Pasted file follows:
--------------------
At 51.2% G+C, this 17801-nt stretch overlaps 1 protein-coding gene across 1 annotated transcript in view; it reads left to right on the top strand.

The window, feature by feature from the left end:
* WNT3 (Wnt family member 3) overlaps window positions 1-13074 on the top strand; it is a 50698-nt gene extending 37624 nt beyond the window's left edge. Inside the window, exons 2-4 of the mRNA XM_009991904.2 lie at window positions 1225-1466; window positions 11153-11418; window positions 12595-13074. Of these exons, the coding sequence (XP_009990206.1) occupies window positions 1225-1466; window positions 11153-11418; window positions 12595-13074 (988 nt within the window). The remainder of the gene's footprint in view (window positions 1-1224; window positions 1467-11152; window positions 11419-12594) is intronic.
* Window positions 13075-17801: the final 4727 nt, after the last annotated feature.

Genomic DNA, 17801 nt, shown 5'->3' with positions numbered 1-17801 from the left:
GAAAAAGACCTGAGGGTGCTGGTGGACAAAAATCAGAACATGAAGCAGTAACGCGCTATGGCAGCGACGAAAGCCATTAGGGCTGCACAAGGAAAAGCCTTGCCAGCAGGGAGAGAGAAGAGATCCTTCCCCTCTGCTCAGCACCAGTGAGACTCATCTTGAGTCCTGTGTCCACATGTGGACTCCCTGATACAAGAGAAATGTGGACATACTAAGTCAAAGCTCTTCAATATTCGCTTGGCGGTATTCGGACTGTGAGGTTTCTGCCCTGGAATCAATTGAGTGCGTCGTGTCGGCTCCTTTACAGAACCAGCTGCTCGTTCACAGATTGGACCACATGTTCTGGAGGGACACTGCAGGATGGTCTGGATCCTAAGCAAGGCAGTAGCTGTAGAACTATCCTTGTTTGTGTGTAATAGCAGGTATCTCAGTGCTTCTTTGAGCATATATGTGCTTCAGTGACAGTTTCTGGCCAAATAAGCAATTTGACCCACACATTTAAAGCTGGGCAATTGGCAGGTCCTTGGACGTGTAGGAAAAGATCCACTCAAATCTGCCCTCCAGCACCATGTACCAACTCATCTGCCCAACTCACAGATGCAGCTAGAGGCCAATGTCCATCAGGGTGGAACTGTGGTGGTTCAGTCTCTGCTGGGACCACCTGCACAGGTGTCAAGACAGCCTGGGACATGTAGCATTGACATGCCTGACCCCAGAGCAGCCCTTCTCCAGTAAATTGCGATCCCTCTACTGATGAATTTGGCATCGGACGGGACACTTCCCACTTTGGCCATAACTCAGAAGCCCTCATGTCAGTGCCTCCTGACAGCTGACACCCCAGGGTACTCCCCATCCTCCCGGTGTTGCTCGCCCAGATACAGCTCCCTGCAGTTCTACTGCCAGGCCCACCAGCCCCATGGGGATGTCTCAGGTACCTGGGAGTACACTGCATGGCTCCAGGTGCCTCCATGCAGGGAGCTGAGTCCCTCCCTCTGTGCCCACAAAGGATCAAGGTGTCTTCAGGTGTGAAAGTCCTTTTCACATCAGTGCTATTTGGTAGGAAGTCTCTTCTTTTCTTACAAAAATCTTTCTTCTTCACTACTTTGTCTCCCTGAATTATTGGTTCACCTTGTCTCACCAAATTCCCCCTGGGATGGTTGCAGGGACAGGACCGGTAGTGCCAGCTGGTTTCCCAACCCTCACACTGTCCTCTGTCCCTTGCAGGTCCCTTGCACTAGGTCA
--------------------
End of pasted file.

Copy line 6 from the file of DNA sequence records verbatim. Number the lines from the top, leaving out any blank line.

GAAAAAGACCTGAGGGTGCTGGTGGACAAAAATCAGAACATGAAGCAGTAACGCGCTATGGCAGCGACGAAAGCCATTAGGGCTGCACAAGGAAAAGCCTTGCCAGCAGGGAGAGAGAAGAGATCCTTCCCCTCTGCTCAGCACCAGTGAGACTCATCTTGAGTCCTGTGTCCACATGTGGACTCCCTGATACAAGAGAAATGTGGACATACTAAGTCAAAGCTCTTCAATATTCGCTTGGCGGTATTCGGACTGTGAGGTTTCTGCCCTGGAATCAATTGAGTGCGTCGTGTCGGCTCCTTTACAGAACCAGCTGCTCGTTCACAGATTGGACCACATGTTCTGGAGGGACACTGCAGGATGGTCTGGATCCTAAGCAAGGCAGTAGCTGTAGAACTATCCTTGTTTGTGTGTAATAGCAGGTATCTCAGTGCTTCTTTGAGCATATATGTGCTTCAGTGACAGTTTCTGGCCAAATAAGCAATTTGACCCACACATTTAAAGCTGGGCAATTGGCAGGTCCTTGGACGTGTAGGAAAAGATCCACTCAAATCTGCCCTCCAGCACCATGTACCAACTCATCTGCCCAACTCACAGATGCAGCTAGAGGCCAATGTCCATCAGGGTGGAACTGTGGTGGTTCAGTCTCTGCTGGGACCACCTGCACAGGTGTCAAGACAGCCTGGGACATGTAGCATTGACATGCCTGACCCCAGAGCAGCCCTTCTCCAGTAAATTGCGATCCCTCTACTGATGAATTTGGCATCGGACGGGACACTTCCCACTTTGGCCATAACTCAGAAGCCCTCATGTCAGTGCCTCCTGACAGCTGACACCCCAGGGTACTCCCCATCCTCCCGGTGTTGCTCGCCCAGATACAGCTCCCTGCAGTTCTACTGCCAGGCCCACCAGCCCCATGGGGATGTCTCAGGTACCTGGGAGTACACTGCATGGCTCCAGGTGCCTCCATGCAGGGAGCTGAGTCCCTCCCTCTGTGCCCACAAAGGATCAAGGTGTCTTCAGGTGTGAAAGTCCTTTTCACATCAGTGCTATTTGGTAGGAAGTCTCTTCTTTTCTTACAAAAATCTTTCTTCTTCACTACTTTGTCTCCCTGAATTATTGGTTCACCTTGTCTCACCAAATTCCCCCTGGGATGGTTGCAGGGACAGGACCGGTAGTGCCAGCTGGTTTCCCAACCCTCACACTGTCCTCTGTCCCTTGCAGGTCCCTTGCACTAGGTCA